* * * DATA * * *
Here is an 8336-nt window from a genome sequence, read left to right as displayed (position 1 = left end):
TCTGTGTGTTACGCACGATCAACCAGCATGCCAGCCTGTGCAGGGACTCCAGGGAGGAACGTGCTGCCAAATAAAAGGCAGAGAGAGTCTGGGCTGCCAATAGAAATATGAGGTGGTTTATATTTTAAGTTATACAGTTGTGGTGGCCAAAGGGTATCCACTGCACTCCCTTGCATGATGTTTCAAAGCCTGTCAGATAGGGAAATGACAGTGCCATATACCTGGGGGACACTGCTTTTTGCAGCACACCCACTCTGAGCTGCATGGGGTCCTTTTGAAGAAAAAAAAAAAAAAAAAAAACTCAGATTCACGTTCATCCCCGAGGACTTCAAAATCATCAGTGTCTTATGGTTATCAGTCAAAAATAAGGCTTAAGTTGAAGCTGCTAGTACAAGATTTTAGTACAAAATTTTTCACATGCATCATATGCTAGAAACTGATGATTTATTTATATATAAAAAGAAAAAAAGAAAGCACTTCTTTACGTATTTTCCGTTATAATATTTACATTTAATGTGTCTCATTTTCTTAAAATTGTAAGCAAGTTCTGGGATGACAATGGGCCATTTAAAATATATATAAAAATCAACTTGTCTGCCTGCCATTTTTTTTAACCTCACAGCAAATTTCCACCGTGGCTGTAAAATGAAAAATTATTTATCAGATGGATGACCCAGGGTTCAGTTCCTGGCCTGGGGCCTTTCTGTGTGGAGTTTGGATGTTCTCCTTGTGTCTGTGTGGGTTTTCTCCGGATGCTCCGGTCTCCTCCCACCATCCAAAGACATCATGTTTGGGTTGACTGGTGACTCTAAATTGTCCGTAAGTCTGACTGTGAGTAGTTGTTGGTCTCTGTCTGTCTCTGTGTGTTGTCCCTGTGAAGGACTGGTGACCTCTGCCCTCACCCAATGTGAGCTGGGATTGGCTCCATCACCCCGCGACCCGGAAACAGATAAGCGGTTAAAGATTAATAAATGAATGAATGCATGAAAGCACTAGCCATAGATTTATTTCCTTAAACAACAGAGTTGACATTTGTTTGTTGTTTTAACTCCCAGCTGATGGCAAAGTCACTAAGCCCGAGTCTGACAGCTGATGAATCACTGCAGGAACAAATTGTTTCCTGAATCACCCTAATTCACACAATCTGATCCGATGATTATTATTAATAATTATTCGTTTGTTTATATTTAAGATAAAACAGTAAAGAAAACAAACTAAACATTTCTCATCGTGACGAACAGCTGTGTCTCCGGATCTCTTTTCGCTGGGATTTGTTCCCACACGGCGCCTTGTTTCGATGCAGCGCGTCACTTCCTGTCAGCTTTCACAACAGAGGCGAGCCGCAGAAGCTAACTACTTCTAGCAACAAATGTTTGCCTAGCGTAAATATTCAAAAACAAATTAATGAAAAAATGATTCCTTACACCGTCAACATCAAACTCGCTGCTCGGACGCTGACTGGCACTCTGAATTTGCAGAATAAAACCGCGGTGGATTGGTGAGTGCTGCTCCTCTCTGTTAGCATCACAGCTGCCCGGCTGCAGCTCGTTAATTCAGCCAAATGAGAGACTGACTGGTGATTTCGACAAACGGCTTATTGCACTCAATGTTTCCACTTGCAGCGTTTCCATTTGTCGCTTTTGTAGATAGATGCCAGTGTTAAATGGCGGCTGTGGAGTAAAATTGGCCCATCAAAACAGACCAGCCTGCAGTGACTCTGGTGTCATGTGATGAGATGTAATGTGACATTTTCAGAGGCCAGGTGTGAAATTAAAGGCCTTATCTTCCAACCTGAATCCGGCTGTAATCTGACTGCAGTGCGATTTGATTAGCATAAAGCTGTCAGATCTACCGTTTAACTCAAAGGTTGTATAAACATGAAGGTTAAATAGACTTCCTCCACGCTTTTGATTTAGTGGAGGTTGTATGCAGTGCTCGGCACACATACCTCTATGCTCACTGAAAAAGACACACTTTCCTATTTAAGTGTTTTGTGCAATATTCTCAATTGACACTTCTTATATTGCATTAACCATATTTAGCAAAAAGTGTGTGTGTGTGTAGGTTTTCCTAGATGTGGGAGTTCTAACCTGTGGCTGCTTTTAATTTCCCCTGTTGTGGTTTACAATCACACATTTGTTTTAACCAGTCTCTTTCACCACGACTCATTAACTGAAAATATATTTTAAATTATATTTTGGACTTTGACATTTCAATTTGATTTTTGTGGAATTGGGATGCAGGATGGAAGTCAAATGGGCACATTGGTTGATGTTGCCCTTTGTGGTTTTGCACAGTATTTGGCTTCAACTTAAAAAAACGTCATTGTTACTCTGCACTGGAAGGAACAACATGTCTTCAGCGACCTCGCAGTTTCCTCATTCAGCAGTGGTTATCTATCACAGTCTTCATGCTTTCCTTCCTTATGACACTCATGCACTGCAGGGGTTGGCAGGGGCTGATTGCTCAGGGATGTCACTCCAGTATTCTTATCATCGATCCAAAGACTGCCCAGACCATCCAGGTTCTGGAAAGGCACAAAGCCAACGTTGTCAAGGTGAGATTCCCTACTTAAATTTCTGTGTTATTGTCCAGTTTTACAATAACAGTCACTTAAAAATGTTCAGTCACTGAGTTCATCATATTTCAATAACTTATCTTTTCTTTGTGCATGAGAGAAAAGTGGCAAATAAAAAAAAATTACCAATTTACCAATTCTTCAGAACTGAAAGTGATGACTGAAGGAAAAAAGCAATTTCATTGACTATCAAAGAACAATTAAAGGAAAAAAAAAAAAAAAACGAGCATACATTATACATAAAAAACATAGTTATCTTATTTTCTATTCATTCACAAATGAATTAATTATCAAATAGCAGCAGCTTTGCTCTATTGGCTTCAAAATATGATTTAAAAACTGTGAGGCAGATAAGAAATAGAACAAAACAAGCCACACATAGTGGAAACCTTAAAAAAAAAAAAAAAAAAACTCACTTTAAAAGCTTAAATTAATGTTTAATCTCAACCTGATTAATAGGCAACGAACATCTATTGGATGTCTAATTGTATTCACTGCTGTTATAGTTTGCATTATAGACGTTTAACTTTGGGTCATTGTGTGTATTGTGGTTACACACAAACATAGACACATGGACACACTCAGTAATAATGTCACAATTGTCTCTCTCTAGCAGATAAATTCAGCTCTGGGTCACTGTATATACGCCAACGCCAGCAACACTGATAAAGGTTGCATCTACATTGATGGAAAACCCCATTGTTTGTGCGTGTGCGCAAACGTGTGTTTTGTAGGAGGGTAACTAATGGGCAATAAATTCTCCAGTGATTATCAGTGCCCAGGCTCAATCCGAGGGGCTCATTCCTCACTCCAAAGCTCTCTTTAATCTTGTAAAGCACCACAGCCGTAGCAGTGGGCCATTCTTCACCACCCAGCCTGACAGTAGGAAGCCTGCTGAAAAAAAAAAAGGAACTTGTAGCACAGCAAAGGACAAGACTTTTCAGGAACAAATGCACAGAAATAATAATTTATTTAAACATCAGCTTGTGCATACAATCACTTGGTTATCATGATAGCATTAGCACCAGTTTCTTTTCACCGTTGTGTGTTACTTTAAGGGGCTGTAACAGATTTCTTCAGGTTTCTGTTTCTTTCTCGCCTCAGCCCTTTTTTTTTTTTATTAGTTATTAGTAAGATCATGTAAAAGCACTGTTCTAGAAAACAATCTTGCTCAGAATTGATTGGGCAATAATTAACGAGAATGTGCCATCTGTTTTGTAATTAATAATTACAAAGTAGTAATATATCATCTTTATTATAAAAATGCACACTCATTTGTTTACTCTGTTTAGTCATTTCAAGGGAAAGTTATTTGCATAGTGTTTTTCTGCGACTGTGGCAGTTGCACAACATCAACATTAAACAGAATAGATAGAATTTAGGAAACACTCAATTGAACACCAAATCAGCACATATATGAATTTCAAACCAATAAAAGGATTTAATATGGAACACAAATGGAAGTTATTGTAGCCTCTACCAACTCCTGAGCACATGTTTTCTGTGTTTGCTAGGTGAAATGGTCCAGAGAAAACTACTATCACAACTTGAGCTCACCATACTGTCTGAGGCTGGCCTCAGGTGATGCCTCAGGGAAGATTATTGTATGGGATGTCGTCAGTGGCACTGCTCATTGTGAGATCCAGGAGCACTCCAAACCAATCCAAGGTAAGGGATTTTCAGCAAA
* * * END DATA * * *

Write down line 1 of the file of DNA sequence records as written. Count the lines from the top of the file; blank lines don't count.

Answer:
Here is an 8336-nt window from a genome sequence, read left to right as displayed (position 1 = left end):